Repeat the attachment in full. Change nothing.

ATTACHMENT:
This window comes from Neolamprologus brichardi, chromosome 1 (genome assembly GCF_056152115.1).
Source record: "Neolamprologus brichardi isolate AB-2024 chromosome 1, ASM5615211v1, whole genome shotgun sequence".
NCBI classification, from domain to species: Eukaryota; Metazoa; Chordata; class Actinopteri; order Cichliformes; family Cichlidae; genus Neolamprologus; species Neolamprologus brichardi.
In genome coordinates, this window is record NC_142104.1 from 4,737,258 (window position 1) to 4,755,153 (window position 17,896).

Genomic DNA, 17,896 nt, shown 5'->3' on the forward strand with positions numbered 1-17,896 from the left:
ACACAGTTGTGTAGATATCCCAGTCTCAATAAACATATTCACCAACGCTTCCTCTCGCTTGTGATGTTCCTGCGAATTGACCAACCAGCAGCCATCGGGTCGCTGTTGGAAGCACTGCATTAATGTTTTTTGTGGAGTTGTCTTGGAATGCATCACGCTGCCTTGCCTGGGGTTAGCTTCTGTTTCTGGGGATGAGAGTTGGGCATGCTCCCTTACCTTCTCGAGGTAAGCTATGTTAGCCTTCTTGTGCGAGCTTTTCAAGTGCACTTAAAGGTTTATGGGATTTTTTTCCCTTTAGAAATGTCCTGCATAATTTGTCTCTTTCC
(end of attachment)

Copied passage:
This window comes from Neolamprologus brichardi, chromosome 1 (genome assembly GCF_056152115.1).
Source record: "Neolamprologus brichardi isolate AB-2024 chromosome 1, ASM5615211v1, whole genome shotgun sequence".
NCBI classification, from domain to species: Eukaryota; Metazoa; Chordata; class Actinopteri; order Cichliformes; family Cichlidae; genus Neolamprologus; species Neolamprologus brichardi.
In genome coordinates, this window is record NC_142104.1 from 4,737,258 (window position 1) to 4,755,153 (window position 17,896).

Genomic DNA, 17,896 nt, shown 5'->3' on the forward strand with positions numbered 1-17,896 from the left:
ACACAGTTGTGTAGATATCCCAGTCTCAATAAACATATTCACCAACGCTTCCTCTCGCTTGTGATGTTCCTGCGAATTGACCAACCAGCAGCCATCGGGTCGCTGTTGGAAGCACTGCATTAATGTTTTTTGTGGAGTTGTCTTGGAATGCATCACGCTGCCTTGCCTGGGGTTAGCTTCTGTTTCTGGGGATGAGAGTTGGGCATGCTCCCTTACCTTCTCGAGGTAAGCTATGTTAGCCTTCTTGTGCGAGCTTTTCAAGTGCACTTAAAGGTTTATGGGATTTTTTTCCCTTTAGAAATGTCCTGCATAATTTGTCTCTTTCC